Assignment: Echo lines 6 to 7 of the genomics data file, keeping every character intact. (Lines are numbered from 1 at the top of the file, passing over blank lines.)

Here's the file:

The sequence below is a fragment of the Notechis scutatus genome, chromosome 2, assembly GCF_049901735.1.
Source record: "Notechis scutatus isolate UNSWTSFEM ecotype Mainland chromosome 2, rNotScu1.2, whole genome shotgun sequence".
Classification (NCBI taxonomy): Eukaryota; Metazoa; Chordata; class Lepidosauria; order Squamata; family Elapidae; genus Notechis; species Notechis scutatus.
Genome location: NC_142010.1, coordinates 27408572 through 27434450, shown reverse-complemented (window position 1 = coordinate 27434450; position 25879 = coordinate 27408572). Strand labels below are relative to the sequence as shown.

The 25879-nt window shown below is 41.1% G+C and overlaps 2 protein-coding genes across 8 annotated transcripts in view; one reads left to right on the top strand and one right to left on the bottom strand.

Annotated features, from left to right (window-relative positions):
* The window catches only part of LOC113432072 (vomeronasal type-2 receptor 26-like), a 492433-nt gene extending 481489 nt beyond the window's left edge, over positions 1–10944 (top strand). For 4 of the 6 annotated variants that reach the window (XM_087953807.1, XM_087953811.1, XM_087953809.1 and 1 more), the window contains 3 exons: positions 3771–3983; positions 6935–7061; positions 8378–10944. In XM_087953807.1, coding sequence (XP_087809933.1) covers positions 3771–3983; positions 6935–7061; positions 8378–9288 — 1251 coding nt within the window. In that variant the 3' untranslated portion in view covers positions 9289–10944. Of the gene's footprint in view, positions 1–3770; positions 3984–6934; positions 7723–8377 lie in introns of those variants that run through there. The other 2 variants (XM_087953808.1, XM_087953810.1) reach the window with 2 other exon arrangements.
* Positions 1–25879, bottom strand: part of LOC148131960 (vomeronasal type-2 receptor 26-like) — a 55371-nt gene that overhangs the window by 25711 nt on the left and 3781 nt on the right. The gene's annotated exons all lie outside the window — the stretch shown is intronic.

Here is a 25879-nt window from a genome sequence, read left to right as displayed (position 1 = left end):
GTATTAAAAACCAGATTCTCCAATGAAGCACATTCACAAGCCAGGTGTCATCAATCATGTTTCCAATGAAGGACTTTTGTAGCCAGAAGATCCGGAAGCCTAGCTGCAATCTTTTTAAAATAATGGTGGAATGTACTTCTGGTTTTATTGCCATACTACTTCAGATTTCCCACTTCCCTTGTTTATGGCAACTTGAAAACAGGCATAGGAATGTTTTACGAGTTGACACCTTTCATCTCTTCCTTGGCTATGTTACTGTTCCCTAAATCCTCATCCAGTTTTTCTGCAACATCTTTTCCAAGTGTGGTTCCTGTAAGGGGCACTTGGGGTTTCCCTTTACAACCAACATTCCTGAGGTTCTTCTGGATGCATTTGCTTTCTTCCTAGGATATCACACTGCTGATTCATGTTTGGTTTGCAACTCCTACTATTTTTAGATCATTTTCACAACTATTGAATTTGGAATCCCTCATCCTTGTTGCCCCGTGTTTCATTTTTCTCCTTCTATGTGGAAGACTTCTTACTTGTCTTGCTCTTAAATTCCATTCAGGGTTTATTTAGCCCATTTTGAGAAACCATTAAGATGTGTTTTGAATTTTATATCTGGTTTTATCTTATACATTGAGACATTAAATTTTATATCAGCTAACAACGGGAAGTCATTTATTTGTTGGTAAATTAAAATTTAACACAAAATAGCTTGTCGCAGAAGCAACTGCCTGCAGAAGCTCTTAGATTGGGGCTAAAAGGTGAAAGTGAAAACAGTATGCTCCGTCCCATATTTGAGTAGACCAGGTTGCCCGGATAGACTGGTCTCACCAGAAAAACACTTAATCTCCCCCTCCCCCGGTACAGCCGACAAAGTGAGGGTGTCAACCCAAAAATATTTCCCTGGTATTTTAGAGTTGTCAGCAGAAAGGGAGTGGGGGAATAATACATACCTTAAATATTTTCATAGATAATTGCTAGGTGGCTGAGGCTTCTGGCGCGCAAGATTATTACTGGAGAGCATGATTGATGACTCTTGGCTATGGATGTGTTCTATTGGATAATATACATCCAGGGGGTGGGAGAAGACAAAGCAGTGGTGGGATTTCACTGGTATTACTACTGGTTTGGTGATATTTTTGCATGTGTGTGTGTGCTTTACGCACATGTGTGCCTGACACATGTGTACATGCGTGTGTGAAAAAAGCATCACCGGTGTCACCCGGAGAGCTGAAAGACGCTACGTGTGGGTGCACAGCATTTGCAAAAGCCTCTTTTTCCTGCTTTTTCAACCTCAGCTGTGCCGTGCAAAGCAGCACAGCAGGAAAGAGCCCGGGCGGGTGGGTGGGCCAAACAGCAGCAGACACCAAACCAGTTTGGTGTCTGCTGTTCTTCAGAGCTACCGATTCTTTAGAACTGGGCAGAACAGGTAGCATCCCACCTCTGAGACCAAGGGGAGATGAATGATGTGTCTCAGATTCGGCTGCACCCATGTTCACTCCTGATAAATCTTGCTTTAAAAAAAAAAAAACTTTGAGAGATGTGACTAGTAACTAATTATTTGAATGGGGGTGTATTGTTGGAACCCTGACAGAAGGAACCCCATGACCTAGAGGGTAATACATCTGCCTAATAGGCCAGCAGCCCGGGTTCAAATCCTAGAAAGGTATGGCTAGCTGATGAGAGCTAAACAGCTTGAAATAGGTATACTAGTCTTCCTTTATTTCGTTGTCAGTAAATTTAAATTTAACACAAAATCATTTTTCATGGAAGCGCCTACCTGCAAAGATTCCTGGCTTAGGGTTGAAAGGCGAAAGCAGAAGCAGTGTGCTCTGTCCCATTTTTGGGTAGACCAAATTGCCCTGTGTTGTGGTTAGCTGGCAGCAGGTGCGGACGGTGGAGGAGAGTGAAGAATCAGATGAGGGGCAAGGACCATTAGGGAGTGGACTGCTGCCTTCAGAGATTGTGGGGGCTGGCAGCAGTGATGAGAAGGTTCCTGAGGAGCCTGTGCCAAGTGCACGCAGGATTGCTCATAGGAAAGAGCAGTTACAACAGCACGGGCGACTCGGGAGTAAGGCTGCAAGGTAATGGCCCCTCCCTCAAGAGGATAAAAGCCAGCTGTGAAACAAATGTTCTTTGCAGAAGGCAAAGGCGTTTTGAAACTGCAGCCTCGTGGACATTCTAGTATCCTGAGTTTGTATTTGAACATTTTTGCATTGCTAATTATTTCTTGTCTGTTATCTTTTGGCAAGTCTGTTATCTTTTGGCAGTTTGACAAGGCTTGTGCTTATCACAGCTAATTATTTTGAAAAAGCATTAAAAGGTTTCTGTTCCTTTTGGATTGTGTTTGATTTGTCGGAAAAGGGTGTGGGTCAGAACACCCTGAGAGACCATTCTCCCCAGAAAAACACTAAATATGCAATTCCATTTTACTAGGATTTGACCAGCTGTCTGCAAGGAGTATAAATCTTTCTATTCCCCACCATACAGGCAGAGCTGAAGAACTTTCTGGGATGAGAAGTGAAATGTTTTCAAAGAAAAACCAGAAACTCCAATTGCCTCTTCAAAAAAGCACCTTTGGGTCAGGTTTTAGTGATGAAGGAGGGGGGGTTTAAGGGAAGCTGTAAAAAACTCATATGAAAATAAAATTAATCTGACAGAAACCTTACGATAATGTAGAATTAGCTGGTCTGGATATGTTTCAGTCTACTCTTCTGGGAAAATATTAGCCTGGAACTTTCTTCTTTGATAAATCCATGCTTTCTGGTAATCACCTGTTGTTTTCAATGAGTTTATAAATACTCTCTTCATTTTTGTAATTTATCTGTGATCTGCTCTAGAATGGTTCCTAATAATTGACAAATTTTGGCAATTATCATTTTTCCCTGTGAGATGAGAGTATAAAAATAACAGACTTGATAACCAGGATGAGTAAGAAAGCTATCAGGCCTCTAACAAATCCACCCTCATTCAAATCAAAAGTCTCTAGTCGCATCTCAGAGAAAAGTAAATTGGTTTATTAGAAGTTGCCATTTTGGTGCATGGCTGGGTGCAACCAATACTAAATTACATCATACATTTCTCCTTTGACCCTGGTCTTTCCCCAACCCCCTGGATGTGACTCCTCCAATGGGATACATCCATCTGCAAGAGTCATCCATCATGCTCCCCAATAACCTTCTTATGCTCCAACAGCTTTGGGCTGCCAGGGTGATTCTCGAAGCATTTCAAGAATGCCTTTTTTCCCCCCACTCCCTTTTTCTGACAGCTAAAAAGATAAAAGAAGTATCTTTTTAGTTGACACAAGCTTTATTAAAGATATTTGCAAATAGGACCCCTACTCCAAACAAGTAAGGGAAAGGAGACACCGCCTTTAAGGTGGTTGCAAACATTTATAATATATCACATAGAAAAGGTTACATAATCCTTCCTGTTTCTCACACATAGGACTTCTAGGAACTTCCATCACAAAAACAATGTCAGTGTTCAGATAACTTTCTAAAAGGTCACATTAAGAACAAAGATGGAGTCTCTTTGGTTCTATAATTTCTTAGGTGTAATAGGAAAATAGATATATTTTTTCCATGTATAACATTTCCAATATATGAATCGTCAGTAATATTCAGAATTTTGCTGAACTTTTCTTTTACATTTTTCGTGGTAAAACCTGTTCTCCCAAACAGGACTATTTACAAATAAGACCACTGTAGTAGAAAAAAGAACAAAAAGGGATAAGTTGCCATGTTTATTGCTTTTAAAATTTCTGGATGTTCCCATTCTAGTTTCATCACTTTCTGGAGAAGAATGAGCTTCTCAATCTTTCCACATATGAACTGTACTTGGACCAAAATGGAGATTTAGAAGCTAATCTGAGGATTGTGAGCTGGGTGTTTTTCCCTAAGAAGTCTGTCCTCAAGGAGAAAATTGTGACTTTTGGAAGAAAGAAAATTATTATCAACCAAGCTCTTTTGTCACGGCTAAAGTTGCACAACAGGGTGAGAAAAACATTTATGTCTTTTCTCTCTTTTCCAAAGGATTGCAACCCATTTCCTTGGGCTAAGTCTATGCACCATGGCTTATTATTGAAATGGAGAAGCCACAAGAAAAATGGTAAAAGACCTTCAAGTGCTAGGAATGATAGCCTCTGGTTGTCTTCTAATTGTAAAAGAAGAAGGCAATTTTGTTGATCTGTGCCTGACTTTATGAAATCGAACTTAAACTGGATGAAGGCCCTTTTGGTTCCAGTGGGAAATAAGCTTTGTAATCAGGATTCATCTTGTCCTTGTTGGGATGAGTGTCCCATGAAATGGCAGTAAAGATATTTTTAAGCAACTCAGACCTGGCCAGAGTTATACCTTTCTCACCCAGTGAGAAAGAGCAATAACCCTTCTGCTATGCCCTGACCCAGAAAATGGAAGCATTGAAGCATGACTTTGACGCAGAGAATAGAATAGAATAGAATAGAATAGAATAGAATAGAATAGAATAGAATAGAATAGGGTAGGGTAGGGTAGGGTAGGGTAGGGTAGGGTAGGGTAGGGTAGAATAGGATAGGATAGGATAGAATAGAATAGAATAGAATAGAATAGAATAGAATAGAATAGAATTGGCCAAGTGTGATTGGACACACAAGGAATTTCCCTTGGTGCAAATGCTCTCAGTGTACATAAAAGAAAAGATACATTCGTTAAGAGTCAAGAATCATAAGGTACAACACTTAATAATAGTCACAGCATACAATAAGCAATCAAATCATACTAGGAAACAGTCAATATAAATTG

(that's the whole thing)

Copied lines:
Annotated features, from left to right (window-relative positions):
* The window catches only part of LOC113432072 (vomeronasal type-2 receptor 26-like), a 492433-nt gene extending 481489 nt beyond the window's left edge, over positions 1–10944 (top strand). For 4 of the 6 annotated variants that reach the window (XM_087953807.1, XM_087953811.1, XM_087953809.1 and 1 more), the window contains 3 exons: positions 3771–3983; positions 6935–7061; positions 8378–10944. In XM_087953807.1, coding sequence (XP_087809933.1) covers positions 3771–3983; positions 6935–7061; positions 8378–9288 — 1251 coding nt within the window. In that variant the 3' untranslated portion in view covers positions 9289–10944. Of the gene's footprint in view, positions 1–3770; positions 3984–6934; positions 7723–8377 lie in introns of those variants that run through there. The other 2 variants (XM_087953808.1, XM_087953810.1) reach the window with 2 other exon arrangements.